Boy had tumour inside his neck.
A SCHOOLBOY was diagnosed with neck cancer after he struggled to put up his hand during class.
Taylor Ward, of Ellesmere Port, was diagnosed with Ewings Sarcoma when he was seven years old.
His mum, Sam Randles, said her son first complained of a pain in his neck in 2016, when they were play fighting and he threw a pillow.
She said: "We had just been messing about and he threw a pillow and he said his neck and arm was sore.
"I thought he had just pulled a muscle at first but then a few weeks later he said 'My arm is still sore and when I put my hand up in class I have to hold my arm up with my other arm.'.
"At this point, I thought it shouldn't still be sore and alarm bells were ringing, so I took him to the doctors."
However, while waiting for test results, Taylor's symptoms worsened and his mum took him to A&E where an MRI scan showed a large cancerous tumour was growing inside his neck.
Sam, 39, said: "He had limited mobility in his neck and arm at this point.
"The tumour was resting on his nerves and causing pressure which was causing the weakness in his arm.
"It all went quite quickly after that and we were a bit taken aback because before we knew it we were speaking with oncologists and on the neurological ward.
"You never for a minute think that your child is going to have cancer."
Taylor, now aged nine, began an intense course of chemotherapy and radiotherapy and Sam said, despite how ill he was, and the fact he lost his hair, he didn't and still doesn't fully understand what cancer is.
She said: "I don't think he knows how serious it was and we don't want him to know really as we don't want him to be scared. But, if it had gone undiagnosed, I dread to think what could have happened.
"Thankfully, it hadn't spread and was localised to the left side of his neck."
For nine months, Taylor, who is a pupil at Our Lady Star of the Sea, underwent treatment at Alder Hey and his mum said their lives were turned upside down.
She said: "It was so unpredictable. "It felt like we were on a treadmill and we couldn't get off until the doctors said so.
"Our lives were not our own any more.
"When you are going through the treatment, you feel sort of as though you are in an alternate universe.
"Everyone else is getting up and going to work and children going to school and you are just sort of stuck in this surreal world in hospital.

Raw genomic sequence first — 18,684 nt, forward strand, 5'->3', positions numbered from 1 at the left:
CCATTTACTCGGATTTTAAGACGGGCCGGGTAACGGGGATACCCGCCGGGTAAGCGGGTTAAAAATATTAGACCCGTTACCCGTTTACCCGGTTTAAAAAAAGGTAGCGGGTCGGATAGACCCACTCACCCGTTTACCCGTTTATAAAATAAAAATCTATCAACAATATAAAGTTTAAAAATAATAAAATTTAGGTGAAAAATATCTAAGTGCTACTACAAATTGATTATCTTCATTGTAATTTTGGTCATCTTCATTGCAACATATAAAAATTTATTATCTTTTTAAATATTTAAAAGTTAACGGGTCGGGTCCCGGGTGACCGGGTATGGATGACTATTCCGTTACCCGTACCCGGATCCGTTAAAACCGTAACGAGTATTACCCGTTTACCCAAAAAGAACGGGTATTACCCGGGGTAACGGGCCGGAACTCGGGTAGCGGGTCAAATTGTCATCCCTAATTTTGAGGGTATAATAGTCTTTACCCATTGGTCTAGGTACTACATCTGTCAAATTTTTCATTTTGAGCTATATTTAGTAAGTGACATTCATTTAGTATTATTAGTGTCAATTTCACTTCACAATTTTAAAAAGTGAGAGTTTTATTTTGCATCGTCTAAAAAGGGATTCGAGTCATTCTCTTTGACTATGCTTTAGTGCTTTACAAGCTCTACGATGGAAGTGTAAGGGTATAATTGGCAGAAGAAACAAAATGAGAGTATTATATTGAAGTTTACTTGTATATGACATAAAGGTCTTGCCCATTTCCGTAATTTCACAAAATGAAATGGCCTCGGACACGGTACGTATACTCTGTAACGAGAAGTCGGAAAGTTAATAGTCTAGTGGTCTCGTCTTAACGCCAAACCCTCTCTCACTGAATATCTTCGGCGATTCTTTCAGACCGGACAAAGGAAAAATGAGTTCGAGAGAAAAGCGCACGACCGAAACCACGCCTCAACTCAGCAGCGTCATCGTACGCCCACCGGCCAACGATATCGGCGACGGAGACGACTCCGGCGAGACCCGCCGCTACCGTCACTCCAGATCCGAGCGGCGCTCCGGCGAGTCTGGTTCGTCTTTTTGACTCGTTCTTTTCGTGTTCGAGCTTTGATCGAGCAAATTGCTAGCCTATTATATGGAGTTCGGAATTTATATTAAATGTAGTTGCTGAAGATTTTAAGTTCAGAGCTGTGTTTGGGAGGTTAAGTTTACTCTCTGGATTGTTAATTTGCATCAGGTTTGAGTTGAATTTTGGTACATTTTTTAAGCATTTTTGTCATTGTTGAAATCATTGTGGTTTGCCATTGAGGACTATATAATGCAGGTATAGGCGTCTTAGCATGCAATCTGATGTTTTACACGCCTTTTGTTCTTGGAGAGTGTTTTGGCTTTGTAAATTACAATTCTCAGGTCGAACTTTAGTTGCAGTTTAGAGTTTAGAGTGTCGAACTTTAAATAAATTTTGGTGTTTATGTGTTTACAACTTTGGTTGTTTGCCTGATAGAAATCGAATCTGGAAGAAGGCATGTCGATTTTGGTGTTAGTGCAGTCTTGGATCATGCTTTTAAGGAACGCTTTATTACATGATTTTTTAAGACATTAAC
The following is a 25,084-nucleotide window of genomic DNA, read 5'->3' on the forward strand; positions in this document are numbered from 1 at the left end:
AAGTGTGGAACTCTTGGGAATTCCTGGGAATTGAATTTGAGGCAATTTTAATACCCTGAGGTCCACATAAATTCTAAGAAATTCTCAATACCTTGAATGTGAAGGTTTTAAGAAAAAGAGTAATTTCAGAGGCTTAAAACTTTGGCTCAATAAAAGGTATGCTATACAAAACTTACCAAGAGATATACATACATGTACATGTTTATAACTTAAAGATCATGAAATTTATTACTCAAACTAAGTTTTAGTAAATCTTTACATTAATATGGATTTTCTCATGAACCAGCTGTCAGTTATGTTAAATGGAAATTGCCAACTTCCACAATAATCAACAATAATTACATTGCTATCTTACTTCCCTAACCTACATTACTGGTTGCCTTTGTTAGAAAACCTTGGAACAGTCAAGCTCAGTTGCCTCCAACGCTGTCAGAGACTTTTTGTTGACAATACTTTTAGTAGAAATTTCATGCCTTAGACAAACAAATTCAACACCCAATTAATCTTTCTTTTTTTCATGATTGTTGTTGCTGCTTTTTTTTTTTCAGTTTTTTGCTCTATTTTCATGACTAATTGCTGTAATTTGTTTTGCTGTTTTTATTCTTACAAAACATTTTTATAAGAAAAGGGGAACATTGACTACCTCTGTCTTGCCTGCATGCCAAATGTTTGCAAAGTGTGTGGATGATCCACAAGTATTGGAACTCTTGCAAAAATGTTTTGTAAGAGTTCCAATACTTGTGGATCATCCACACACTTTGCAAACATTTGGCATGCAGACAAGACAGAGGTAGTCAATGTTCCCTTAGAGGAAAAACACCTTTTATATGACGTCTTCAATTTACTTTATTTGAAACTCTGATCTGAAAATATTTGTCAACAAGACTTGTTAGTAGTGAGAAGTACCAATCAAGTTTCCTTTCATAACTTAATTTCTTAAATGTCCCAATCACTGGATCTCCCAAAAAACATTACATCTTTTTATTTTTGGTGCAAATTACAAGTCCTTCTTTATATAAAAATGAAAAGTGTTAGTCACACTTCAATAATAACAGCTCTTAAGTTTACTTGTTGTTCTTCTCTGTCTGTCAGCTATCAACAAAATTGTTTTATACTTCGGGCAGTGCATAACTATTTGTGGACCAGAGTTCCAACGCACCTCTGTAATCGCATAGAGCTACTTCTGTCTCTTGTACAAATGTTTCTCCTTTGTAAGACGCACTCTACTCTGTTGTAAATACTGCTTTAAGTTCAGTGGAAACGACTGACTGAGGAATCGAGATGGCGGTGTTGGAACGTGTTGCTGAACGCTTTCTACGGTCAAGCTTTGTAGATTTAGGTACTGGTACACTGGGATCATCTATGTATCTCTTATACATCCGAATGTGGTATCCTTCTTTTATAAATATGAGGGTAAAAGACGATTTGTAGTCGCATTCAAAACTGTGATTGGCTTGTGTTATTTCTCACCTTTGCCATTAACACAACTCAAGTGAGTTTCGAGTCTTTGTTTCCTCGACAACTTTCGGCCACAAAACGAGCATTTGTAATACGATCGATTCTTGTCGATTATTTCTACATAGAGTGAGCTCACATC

"Taylor had to have a lot of time off from school but he was constantly getting cards and presents from friends, the school has been really accommodating of our situation."
Despite losing his hair and even having to have eight teeth removed during chemotherapy, Taylor continued to fight and amazingly last year he was given the all-clear.
Sam, an occupational health therapist, said: "He has been so brave.
"When he came to the end of his treatment, all the nurses crowded round as he rang the bell on the ward and he was given a certificate to say he was all clear.
"He went into school and got up in front of his class and was really proud of himself. We can see him coming on leaps and bounds now.
"He still has to have scans every three months and it is still quite difficult. It is always in the forefront of your mind, but we just take every day as it comes."
To celebrate his remission, Taylor, who loves the Titanic, is being treated by charity Make A Wish to a themed trip in March.
Sam said: "Make-AWish has given Taylor this incredible thing to look forward to.
"When we sat down to watch the film Titanic last year, he was enthralled - fascinated by the scale of the ship, heartbroken about all the people in third class who couldn't get out, and how brave the captain was to stay with his ship.
"His wish was to visit the Titanic Museum in Belfast - and we are even going to stay in the Titanic Hotel!"
Taylor Ward, 9 - given the all-clear ... and set for a special treat